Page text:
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Archive for Friday, April 5, 2013

Four-year Jayhawk Boulevard construction project could end with re-creation of old tree canopy, new center bike lane

April 5, 2013

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This rendering from the planning firm Hanbury Evans Wright Vlattas and Co. shows how KU's Jayhawk Boulevard could look after a reconstruction project scheduled for the next four summers. This eastward view from in front of Strong Hall shows a possible bike lane through the center of the road, as well as a re-created canopy of trees planted between the curb and sidewalk on either side. Such a canopy of elm trees was once present in the middle of the 20th Century, before disease largely wiped it out.

This rendering from the planning firm Hanbury Evans Wright Vlattas and Co. shows how KU's Jayhawk Boulevard could look after a reconstruction project scheduled for the next four summers. This eastward view from in front of Strong Hall shows a possible bike lane through the center of the road, as well as a re-created canopy of trees planted between the curb and sidewalk on either side. Such a canopy of elm trees was once present in the middle of the 20th Century, before disease largely wiped it out.

This photo from Kansas University's archives shows how the elm canopy over Jayhawk Boulevard looked in the 1950s. By the mid-1970s, dutch elm disease had killed most of the trees alongside the road.

This photo from Kansas University's archives shows how the elm canopy over Jayhawk Boulevard looked in the 1950s. By the mid-1970s, dutch elm disease had killed most of the trees alongside the road.

Construction coming

Expect construction and closures along Kansas University's Jayhawk Boulevard this summer — and for the next three summers after that.

Work will begin the week following KU's commencement this spring, set for May 19. It will continue until about the first week of August.

This portion of construction will take place on Jayhawk Boulevard from the Chi Omega fountain roundabout east to Poplar Lane, which runs between Snow and Strong halls. But the road will be closed this summer from Naismith Drive, in front of the Jayhawk Bookstore, to Sunflower Road, just east of Bailey Hall.

West Campus Road will also be closed north of Jayhawk Boulevard at Memorial Drive, the final intersection before it ends at the Chi Omega roundabout.

It’s going to take awhile, but Kansas University’s signature campus street is about to undergo a facelift the likes of which haven’t been seen in decades.

Over the next four summers, KU will be reconstructing Jayhawk Boulevard piece by piece. The end result could include not just new, smooth pavement and sidewalks, but also restoration of a historic tree canopy mostly absent for the last 40 years and a bicycle lane down the center of the road.

And that’s not to mention the work that will happen down below the street: new utility lines, repairs to underground utility tunnels and a new, more sustainable storm sewer system.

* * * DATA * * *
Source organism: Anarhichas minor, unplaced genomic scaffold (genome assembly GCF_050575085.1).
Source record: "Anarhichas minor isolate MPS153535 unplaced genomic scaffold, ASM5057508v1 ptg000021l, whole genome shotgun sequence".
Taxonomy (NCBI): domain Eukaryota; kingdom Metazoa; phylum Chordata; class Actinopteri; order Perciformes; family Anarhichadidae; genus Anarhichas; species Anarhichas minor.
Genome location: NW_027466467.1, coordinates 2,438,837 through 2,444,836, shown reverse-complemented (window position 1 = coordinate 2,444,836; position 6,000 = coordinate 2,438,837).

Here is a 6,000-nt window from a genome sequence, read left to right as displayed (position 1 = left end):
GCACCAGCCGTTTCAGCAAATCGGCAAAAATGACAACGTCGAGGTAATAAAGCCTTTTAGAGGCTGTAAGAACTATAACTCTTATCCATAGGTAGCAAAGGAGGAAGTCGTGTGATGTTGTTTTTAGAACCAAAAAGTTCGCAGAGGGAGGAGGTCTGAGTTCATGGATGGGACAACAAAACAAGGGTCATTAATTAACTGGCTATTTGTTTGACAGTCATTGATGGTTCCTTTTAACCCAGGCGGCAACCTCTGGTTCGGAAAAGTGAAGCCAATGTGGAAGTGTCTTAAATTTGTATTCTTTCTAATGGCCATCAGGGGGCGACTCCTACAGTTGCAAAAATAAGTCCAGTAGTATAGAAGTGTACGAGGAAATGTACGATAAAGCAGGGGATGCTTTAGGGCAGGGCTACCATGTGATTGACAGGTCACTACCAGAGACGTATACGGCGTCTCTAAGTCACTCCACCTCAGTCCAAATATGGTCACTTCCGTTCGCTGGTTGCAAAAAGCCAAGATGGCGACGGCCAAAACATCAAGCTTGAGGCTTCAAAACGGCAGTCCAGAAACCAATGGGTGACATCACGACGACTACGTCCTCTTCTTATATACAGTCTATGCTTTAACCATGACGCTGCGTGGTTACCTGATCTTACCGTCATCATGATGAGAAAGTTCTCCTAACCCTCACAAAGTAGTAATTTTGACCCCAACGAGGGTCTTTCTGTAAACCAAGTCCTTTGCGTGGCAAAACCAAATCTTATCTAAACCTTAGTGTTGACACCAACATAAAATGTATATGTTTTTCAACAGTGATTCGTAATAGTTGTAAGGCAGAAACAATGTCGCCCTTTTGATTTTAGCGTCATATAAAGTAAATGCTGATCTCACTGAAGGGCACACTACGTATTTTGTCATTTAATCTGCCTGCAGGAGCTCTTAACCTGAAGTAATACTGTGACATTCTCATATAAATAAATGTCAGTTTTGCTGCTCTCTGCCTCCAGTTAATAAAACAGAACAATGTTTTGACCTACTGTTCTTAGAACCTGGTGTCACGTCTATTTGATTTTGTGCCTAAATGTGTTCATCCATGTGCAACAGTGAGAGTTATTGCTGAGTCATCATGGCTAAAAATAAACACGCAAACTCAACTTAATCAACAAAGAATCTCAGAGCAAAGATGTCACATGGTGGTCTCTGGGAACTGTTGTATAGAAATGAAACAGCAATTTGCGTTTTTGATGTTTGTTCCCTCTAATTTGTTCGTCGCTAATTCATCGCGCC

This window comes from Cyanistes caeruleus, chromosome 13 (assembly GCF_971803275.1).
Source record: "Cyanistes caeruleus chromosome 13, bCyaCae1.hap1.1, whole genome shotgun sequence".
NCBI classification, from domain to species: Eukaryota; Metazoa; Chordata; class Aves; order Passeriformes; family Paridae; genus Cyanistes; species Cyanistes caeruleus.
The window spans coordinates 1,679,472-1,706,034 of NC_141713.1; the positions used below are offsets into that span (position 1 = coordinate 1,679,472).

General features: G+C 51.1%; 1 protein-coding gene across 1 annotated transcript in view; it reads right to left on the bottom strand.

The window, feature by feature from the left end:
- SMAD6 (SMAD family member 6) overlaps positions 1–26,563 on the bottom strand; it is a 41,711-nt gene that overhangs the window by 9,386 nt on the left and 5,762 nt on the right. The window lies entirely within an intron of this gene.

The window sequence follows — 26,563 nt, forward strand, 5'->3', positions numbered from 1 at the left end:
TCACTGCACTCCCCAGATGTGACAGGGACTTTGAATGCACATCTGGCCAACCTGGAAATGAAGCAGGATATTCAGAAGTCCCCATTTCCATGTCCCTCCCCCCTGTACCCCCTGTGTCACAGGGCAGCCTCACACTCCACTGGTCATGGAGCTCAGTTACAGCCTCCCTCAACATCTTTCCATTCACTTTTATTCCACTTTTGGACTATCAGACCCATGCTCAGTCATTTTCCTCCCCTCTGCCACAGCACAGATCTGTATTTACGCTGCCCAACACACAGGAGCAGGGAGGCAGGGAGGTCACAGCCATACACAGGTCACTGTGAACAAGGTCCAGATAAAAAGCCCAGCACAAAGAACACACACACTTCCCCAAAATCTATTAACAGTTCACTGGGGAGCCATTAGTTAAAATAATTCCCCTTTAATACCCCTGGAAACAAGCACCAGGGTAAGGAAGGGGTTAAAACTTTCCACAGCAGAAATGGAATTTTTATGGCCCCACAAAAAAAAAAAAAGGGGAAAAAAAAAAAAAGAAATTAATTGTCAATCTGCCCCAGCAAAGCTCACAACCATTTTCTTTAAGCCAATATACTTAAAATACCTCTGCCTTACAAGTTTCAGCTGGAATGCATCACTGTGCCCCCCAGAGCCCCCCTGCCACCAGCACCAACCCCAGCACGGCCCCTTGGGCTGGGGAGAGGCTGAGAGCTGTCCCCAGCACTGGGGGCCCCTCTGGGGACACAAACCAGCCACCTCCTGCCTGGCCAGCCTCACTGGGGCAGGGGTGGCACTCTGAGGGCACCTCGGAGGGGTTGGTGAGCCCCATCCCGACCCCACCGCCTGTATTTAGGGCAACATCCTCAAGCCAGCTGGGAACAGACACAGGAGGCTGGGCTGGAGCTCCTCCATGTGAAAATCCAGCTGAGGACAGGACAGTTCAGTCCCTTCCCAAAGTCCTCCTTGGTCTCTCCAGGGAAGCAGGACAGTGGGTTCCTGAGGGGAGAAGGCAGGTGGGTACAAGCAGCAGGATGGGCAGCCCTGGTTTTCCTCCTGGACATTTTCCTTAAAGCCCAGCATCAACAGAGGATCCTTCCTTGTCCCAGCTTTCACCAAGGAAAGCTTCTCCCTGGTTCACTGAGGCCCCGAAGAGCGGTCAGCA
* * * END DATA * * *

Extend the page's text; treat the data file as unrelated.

Altogether, KU expects to spend about $11 million in state funds on the construction, from this coming summer through summer 2016, said Jim Modig, KU’s director of design and construction management.

The first piece of construction will begin immediately after commencement in May, taking place on the boulevard’s western end at the Chi Omega fountain. Future installments will take place during the following three summers, moving eastward and then around the bend to the north.

Modig said this will be the first full-scale project of this kind for the road at the heart of KU’s campus in at least the 34 years he’s worked for the university.

“Nothing of this scale of repair and improvement,” he said.

Except for a few patches that have been repaired here and there, the road, sidewalks and utilities have been slowly crumbling. Modig said that was the impetus for the construction plans, which have been in the works for several years.

New features

But the new street could also have a couple of elements that will give it a whole new look.

In the middle of the 20th Century, rows of elm trees used to line the sides of Jayhawk Boulevard, between the curb and the sidewalk. They formed an arching canopy over the street.

But by the mid-1970s, most of the canopy had been wiped out by dutch elm disease that had spread through the campus. This construction, though, presents an opportunity to re-create it.

The plans will leave space on the sides of the road for a new canopy, and KU is working with the KU Endowment Association to raise private funds to plant trees that could frame the street just as those old elms once did.

Endowment officials are hoping they can tap into the nostalgia of alumni who remember what that scene used to look like, said Dale Slusser, assistant vice president for the Endowment.